Student-athletes celebrate, reflect during Division III Week
Members of Washington University’s athletic community are taking part in Division III week this week, with the Student-Athlete Advisory Committee (SAAC) promoting events highlighting Wash. U. student-athletes.
“DIII week celebrates Division III athletes and why some of these athletes chose to go DIII over some of their [Division I] offers,” SAAC spirit committee head Radha Vishnubhotla said. “It’s recognizing their want to have a good education along with their athletics. It’s reaching out to the community and bridging that gap between the student-athletes and the student body. That is the main goal of Division III week.”
Division III week was started in 2011 as part of an initiative taken by the NCAA to establish an identity for Division III teams. According to the NCAA, the goal of the initiative was to depict Division III as an avenue which “combines rigorous academics, competitive sports and an opportunity to pursue other interests.”
SAAC has been highlighting a few events that are going on this week. “We’ve been promoting the breakfast that’s in the [Athletics Complex],” Vishnubhotla said. “It’s being provided on the second floor from 7:30 to 9:30 to anyone who works out in the morning or ends morning practices. We went there this week, and we had free donuts and we were talking to people about what we have going on. We’re giving out sunglasses and coffee.”
In addition to physical events, SAAC has been using social media to promote awareness of the week.
“We have an Instagram following and on that we have videos about why DIII,” Vishnubhotla said. “We’re showcasing the personalities of these athletes, what they do on a daily basis and what their experience is like as an athlete at Wash. U.”
The week serves as an opportunity for students to reflect on the value of being a student-athlete.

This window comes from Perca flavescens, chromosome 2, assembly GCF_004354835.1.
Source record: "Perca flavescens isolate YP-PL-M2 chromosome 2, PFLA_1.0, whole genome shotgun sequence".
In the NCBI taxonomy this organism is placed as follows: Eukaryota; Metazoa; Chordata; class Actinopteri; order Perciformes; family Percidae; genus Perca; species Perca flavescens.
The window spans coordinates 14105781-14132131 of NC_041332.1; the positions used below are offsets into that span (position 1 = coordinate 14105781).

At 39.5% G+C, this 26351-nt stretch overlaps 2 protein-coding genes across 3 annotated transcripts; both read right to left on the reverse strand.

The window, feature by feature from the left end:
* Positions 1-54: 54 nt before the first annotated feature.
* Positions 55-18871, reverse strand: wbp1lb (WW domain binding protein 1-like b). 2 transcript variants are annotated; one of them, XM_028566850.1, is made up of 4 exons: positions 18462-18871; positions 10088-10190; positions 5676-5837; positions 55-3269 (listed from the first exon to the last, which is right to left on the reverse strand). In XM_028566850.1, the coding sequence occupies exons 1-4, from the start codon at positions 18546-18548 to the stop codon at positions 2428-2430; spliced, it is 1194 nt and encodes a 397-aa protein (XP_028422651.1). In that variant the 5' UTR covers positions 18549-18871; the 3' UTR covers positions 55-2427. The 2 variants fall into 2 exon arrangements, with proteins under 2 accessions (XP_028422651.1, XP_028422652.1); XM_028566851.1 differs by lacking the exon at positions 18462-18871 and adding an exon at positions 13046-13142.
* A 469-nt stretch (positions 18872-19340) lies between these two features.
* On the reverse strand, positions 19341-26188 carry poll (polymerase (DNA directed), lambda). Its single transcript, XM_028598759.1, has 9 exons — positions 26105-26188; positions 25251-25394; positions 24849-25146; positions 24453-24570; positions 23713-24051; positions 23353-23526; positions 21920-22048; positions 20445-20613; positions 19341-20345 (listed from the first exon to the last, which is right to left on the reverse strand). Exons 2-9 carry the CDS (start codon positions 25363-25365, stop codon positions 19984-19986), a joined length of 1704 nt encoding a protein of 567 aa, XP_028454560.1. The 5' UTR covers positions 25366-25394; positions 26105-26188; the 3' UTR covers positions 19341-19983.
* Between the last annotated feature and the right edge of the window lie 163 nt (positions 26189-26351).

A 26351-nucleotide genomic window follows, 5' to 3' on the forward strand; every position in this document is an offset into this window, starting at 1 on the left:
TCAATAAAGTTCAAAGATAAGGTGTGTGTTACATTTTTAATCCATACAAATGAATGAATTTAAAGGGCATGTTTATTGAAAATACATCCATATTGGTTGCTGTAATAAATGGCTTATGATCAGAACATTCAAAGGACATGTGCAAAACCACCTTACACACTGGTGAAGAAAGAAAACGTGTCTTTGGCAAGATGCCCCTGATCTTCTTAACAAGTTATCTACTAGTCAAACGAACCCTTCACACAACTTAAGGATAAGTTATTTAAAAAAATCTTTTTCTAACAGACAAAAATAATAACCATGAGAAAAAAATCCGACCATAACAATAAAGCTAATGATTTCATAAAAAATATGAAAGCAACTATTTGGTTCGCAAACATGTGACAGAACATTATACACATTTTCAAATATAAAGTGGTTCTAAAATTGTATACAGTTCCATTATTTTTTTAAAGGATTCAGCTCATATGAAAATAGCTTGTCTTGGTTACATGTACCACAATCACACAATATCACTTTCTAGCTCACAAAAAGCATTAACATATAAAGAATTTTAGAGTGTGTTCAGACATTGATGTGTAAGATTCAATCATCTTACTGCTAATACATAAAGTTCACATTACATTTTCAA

“Being a student-athlete has impacted my time here because it automatically gave me a sense of community and people to look up to,” freshman track and field runner Caira Watson said. “It gave me people that I know no matter what will be there for more rather it be athletically, personally or academically.”
DIII sports are sometimes thought of as college sports-lite, despite the fact that athletes still sacrifice as much and work as hard as their DI and DII counterparts. According to sophomore Christian Henry, a wide receiver on the football team, there is no real offseason at this level of competition.
“You may stop playing games against other schools at some point during the year, but you’re engaging in different activities with your team essentially the whole school year,” Henry said. “[College sports] demand a higher level of commitment than high school sports and also force you to make some tough choices with how you spend and budget your time because you can’t do everything.”
Beyond this week, SAAC hopes that the greater Wash. U. community will continue to show support to athletic community in their endeavors.
“One thing we’ve been trying to do, not just this week, but the entire year, especially through SAAC, is to promote more spirit within the Wash. U. community,” Vishnubhotla said. “We’re one of the most successful sports programs in all of DIII. We’re wanting to showcase that, get the word out, and get the spirit up of the Wash. U. community as a whole. It’s not just about promoting the studentathletes. It’s about creating an atmosphere that the entire student body can rally behind. We can come together and be one community, not just athletes over here and students over there.”